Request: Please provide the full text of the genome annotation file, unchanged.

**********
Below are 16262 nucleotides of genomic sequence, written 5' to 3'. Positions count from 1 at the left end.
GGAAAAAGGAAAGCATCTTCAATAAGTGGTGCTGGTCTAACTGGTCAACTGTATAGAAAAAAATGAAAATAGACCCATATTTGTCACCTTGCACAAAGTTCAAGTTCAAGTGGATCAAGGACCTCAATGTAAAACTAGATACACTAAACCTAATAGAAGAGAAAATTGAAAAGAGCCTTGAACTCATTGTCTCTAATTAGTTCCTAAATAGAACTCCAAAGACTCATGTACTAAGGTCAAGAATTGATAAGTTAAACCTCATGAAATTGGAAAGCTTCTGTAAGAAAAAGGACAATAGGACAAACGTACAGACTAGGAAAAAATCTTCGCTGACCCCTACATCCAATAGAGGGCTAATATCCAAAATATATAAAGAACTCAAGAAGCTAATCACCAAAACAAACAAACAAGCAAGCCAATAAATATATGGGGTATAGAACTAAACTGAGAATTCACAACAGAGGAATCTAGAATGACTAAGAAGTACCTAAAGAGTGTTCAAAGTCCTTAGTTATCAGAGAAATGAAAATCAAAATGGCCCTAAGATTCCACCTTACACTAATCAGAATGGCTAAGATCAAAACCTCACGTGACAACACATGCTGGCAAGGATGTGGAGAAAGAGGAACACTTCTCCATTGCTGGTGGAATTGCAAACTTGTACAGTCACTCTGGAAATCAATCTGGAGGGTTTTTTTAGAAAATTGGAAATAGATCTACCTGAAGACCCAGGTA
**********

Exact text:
Below are 16262 nucleotides of genomic sequence, written 5' to 3'. Positions count from 1 at the left end.
GGAAAAAGGAAAGCATCTTCAATAAGTGGTGCTGGTCTAACTGGTCAACTGTATAGAAAAAAATGAAAATAGACCCATATTTGTCACCTTGCACAAAGTTCAAGTTCAAGTGGATCAAGGACCTCAATGTAAAACTAGATACACTAAACCTAATAGAAGAGAAAATTGAAAAGAGCCTTGAACTCATTGTCTCTAATTAGTTCCTAAATAGAACTCCAAAGACTCATGTACTAAGGTCAAGAATTGATAAGTTAAACCTCATGAAATTGGAAAGCTTCTGTAAGAAAAAGGACAATAGGACAAACGTACAGACTAGGAAAAAATCTTCGCTGACCCCTACATCCAATAGAGGGCTAATATCCAAAATATATAAAGAACTCAAGAAGCTAATCACCAAAACAAACAAACAAGCAAGCCAATAAATATATGGGGTATAGAACTAAACTGAGAATTCACAACAGAGGAATCTAGAATGACTAAGAAGTACCTAAAGAGTGTTCAAAGTCCTTAGTTATCAGAGAAATGAAAATCAAAATGGCCCTAAGATTCCACCTTACACTAATCAGAATGGCTAAGATCAAAACCTCACGTGACAACACATGCTGGCAAGGATGTGGAGAAAGAGGAACACTTCTCCATTGCTGGTGGAATTGCAAACTTGTACAGTCACTCTGGAAATCAATCTGGAGGGTTTTTTTAGAAAATTGGAAATAGATCTACCTGAAGACCCAGGTA